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City staff backs permanent Bute St plaza named for Jim Deva

Vancouver city council to vote on staff recommendations in July

City staff’s recommendations for the Bute Street plaza in the heart of the Davie Village include new lighting and movable furnishings to create a “vibrant community space that embodies the culture of the Village [and] celebrates the LGBTQ community.” Credit: City of Vancouver

The intersection at Davie and Bute Streets, with its already iconic rainbow sidewalks, could be getting even brighter if recommendations to create a community plaza in the area are accepted by Vancouver city council later this month.

City planning staff have released the results of their final phase of community consultations on a plan to turn one block of Bute Street, just south of Davie, into a permanent car-free plaza, one that celebrates the province’s LGBT history and commemorates community leader Jim Deva, who died unexpectedly in 2014.

“Over 70 percent of the respondents either liked or really like what was being proposed,” says Kevin McNaney, the city’s assistant director of planning and development downtown.

The idea to permanently close the block stems from a 2013-2014 pilot project in which the city set up vehicle barricades and picnic tables in the street. “We heard a lot of support for [the pilot project],” McNaney says. “People really liked the idea for this block as a center of the village.”

The proposed plaza would function as a gathering place in the neighbourhood with chairs and tables where individuals could come to relax, play games, or meet with friends. These furnishings would be movable, so the location could also host larger events and activities organized by community groups.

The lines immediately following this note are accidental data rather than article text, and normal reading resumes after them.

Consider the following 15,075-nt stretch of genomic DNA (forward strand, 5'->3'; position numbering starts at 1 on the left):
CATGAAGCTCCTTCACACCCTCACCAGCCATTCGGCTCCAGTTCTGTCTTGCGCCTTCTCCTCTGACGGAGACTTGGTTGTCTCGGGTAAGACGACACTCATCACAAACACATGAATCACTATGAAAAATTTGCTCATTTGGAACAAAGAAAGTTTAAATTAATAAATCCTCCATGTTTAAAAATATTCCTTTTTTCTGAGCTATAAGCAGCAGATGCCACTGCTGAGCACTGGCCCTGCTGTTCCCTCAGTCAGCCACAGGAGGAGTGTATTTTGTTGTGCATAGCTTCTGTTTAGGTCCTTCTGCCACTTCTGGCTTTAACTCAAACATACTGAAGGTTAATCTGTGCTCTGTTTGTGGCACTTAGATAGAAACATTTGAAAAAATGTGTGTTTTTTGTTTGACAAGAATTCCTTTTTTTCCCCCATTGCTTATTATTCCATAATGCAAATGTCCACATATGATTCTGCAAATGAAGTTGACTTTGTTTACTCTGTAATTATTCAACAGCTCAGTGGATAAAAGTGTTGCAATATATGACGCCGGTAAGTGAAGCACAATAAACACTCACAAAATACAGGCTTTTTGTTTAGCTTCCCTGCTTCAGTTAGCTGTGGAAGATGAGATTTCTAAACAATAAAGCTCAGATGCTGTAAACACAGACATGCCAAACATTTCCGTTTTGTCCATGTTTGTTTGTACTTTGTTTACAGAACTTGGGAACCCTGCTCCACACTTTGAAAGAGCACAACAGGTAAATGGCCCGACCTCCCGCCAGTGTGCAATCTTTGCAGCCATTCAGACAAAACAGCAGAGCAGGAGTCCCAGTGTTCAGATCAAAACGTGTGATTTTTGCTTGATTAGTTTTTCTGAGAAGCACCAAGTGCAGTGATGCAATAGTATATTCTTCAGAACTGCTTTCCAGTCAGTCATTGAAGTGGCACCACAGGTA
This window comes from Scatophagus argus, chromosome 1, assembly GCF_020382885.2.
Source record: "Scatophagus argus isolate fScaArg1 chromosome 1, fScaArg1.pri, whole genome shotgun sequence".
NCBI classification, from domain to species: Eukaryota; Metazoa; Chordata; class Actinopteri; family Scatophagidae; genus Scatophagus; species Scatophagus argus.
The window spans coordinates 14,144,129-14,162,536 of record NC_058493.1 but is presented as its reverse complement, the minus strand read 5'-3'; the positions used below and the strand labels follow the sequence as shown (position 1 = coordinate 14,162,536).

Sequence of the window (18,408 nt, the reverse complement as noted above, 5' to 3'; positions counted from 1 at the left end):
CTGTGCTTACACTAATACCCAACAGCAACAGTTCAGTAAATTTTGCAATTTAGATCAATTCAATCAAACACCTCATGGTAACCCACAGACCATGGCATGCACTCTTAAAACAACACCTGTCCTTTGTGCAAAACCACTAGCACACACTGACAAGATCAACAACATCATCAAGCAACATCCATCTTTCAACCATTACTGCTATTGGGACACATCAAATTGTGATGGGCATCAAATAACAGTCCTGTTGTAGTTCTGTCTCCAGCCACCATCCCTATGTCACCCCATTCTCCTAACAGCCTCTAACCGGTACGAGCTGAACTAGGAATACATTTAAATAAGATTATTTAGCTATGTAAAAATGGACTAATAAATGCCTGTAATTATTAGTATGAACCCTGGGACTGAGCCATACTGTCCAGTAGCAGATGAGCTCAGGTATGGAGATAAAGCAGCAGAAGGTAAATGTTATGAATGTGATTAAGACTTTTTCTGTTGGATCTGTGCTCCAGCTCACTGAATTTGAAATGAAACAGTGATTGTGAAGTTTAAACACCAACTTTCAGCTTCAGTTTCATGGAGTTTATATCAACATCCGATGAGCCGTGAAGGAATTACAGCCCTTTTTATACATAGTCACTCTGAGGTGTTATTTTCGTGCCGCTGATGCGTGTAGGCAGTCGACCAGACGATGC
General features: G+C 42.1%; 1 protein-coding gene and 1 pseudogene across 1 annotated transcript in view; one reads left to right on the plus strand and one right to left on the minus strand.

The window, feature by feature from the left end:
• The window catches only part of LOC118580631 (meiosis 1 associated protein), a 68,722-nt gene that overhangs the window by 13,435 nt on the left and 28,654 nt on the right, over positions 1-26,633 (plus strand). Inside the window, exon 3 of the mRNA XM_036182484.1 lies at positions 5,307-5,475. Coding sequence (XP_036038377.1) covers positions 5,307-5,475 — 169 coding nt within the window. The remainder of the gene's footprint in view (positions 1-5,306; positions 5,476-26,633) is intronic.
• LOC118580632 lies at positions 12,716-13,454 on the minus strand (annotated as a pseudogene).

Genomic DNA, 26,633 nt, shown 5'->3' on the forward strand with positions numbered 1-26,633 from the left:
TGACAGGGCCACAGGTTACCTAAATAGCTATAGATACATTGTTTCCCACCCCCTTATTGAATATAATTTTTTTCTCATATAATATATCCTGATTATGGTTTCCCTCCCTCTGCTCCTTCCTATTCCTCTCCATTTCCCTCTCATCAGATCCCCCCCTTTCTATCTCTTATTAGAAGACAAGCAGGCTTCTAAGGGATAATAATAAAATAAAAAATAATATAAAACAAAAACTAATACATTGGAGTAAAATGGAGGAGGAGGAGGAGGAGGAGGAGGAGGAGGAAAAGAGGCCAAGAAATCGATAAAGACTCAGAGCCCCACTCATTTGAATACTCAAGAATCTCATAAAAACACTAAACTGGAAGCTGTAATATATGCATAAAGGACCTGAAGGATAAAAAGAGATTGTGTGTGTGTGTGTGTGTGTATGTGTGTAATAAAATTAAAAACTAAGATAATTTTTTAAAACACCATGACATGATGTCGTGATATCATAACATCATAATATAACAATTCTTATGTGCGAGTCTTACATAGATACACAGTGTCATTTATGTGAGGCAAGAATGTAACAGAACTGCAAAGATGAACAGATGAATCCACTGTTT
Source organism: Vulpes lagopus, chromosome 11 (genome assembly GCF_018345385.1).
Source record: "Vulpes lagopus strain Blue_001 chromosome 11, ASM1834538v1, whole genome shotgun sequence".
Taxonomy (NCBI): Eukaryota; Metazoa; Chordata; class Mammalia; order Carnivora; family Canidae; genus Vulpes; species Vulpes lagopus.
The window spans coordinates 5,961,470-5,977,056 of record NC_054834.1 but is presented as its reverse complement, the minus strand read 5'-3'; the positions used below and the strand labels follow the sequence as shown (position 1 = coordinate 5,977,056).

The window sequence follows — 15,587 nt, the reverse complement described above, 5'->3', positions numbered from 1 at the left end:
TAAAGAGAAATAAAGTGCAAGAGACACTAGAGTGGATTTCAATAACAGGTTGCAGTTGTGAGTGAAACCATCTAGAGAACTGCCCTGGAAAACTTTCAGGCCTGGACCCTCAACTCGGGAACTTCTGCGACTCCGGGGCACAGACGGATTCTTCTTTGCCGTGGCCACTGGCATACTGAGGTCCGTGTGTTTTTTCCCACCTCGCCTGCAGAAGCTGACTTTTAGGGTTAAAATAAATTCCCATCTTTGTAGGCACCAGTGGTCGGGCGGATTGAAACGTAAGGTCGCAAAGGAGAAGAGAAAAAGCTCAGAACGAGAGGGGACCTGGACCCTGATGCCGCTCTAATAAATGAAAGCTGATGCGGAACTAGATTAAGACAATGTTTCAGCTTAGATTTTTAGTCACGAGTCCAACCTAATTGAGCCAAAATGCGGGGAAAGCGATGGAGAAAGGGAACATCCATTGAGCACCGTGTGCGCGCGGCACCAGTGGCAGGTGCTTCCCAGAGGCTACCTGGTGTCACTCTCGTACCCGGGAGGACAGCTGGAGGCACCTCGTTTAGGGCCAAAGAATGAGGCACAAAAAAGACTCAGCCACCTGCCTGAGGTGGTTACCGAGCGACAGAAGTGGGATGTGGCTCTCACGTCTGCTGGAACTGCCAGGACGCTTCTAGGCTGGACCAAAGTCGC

“It doesn’t have to be a fully professionally programmed event to make the plaza animated,” McNaney says. “It can be people doing yoga. It can be youth groups. It can be a whole number of things. We want to make every type of event possible.”

To accommodate such activities, the latest consultative survey proposed adding power outlets and water connections to the block. To address safety concerns at night, suspended cable lighting would be installed to create what the survey describes as “a ceiling of lights for a comfortable ambient glow.”

Barb Snelgrove, a member of the city’s LGBTQ2+ advisory committee, says she is really excited about the plan, especially the idea of naming the plaza in memory of Deva.

“There are a lot of people in the village who can say that Jim was a constant presence, both on the street and in Little Sister’s, and in working to make the Davie Village look better and more hospitable as a living space,” she says. “It just seemed like the obvious choice.”

Janine Fuller, manager of Little Sister’s and a longtime friend of Deva, says she is happy to hear his contributions will be memorialized in this way but adds that it’s important the plaza “isn’t just solely about Jim.”

One proposal is to include an LGBT museum component to the plaza that would share the city and the province’s queer history.

“I think it’s important for that history to be there. I think it’s important to mark the amount of time and space we as queer people have had here in the West End,” Fuller says.

If the report on the proposed plaza is passed by city council this July, a management plan will then be developed, outlining the project’s final details, including cost.

McNaney estimates implementing the plan will cost $1–2 million, but he will not know for sure until December when the management plan is finalized and presented to council.

If that plan is approved, construction on the plaza will begin in early 2016.